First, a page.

CJ drives the Corvette C7 Stingray

Corvette C7 Stingray 7I speak to you here as a confirmed and unapologetic fan of the old C6 generation Chevrolet Corvette.

Particularly the 505hp Z06 model, which is built from balsawood and carbonfibre and feels gorgeously raw from behind the wheel. Preferably a Centenary Edition with the Z07 pack. Father Christmas, you just know I’m going to be good this year.

This is not a digression. I mention my weakness for the previous Z06 in order to properly put the new ‘basic’ version of the C7 Corvette Stingray into perspective. Which is to say the new car makes the old car feel like a soggy cardboard box that’s been left in the shed for several years.

Simply: the C7 Corvette is amazing.

I know this is probably going to be difficult to believe from our smug European viewpoint. And yes, it is wrong-hand drive for the UK. But Chevrolet has done a real piece of work here, and created a car that should give any serious enthusiast reason to pause before pulling the trigger on that next 911 purchase.

It starts with the looks – which come across all gauche in pictures but have both presence and elegance in real life. The Z51 track pack, standard on all EU cars, adds extra visual purpose, not to mention a sports exhaust for extra noise. The interior is strongly finished (though remains the weak point, I feel), while the drive mode selector and head-up display underline the technical sophistication of this very modern car.

Yes, it still has rear leaf springs. But using the same adaptive damper tech as Ferrari, the Stingray is both pliant and assured. With 466hp and 464lb ft of torque it obviously has performance to burn, yet it’s the unexpected accuracy of the steering and the chassis that will have you questioning your grip on accepted reality – this isn’t a hot rod, it’s a driver’s car.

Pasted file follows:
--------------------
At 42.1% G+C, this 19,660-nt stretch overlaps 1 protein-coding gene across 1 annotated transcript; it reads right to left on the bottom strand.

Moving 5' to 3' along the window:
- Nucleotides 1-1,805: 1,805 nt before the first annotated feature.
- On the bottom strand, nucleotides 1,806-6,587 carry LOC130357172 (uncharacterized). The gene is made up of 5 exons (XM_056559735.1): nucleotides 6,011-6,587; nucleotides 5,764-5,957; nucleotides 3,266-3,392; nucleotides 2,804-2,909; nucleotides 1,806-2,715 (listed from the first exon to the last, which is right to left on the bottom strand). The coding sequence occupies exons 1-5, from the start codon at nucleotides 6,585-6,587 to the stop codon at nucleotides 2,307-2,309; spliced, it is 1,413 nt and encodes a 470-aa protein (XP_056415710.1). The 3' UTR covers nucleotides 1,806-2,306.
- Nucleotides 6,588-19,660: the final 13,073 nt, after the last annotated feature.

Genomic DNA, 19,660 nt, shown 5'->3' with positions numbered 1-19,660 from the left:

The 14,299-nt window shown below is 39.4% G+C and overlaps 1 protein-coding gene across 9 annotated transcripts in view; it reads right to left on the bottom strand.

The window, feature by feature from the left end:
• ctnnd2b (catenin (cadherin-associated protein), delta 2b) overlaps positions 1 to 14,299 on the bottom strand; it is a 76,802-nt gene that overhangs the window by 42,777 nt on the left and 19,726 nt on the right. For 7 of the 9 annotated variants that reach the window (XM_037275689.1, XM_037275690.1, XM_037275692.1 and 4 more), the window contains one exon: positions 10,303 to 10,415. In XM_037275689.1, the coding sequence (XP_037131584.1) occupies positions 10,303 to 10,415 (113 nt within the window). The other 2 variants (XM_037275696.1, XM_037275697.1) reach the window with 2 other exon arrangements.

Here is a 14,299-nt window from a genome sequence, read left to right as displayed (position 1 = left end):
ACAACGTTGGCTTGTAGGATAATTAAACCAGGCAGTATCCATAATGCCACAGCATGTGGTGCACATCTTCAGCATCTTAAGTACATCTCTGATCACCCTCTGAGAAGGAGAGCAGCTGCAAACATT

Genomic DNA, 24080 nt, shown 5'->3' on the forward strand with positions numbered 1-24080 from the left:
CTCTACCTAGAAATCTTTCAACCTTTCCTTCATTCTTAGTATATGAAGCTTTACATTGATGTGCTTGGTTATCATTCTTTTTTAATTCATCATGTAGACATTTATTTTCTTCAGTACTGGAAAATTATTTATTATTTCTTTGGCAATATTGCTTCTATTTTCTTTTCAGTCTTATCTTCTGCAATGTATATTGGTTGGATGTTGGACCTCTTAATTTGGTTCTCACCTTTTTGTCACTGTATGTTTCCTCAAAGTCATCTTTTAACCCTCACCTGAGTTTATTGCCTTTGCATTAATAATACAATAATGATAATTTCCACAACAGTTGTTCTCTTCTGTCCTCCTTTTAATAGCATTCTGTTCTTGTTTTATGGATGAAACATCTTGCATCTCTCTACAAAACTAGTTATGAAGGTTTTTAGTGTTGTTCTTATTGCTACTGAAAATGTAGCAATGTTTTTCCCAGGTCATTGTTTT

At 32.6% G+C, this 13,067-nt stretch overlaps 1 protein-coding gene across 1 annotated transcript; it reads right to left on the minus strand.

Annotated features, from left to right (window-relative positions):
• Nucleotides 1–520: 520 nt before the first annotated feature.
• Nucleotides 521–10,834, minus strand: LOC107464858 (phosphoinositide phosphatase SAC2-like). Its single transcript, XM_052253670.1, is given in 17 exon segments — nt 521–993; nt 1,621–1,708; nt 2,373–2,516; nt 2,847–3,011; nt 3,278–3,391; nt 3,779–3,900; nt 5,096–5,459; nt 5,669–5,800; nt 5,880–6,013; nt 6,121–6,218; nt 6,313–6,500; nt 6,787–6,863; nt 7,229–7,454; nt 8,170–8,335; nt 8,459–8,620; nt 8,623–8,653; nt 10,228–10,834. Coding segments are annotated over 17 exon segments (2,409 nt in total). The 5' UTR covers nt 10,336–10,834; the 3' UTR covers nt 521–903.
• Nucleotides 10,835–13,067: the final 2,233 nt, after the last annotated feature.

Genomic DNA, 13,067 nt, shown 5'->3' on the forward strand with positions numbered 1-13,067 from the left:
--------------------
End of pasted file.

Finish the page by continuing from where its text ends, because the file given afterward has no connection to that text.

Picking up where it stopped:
Great visibility, reasonable practicality and a ridiculous bargain of a price really ought to seal the deal. Getting potential buyers to overlook their prejudice and giving them some seat time will be a significant challenge for Chevy – but if any car is going to reward that kind of effort it is undoubtedly this one.

Corvette C7 Stingray 4

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  • Mitch

    Not to be too much of a pedant but the Handling Package is actually Z51 not Z55. Magnetorehological dampers were originally developed for Corvettes, then for Cadillac and latterly sold to Ferrari and Audi too. As for ‘rear leaf springs’ an inspection would show that it is actually one transverse leaf spring, effectively a damper instead of a ‘cart spring’.

  • Hi Mitch,

    Thanks for the comment – reader interaction is always appreciated. Especially when it helps make us better.

    Quite right about the Z55 typo – we’ll correct that. I’ll also shoot one of the subs to set an example to the rest of them.

    As for the Magnetorheological damper tech, while I’m aware of its origins, saying that Ferrari now uses the technology helps establish its credentials for readers on this side of the Atlantic. Typically UK and European buyers have derided Corvettes for being unsophisticated (not always correctly), while Ferrari is shorthand for the bleeding edge (also not always correctly).

    I’m pretty sure I didn’t say ‘cart springs’. At least, not on this occasion. For anyone who’s interested in further details about the C7’s chassis tech, there’s a brief synopsis here: https://web-cars.com/corvette/2014-5.php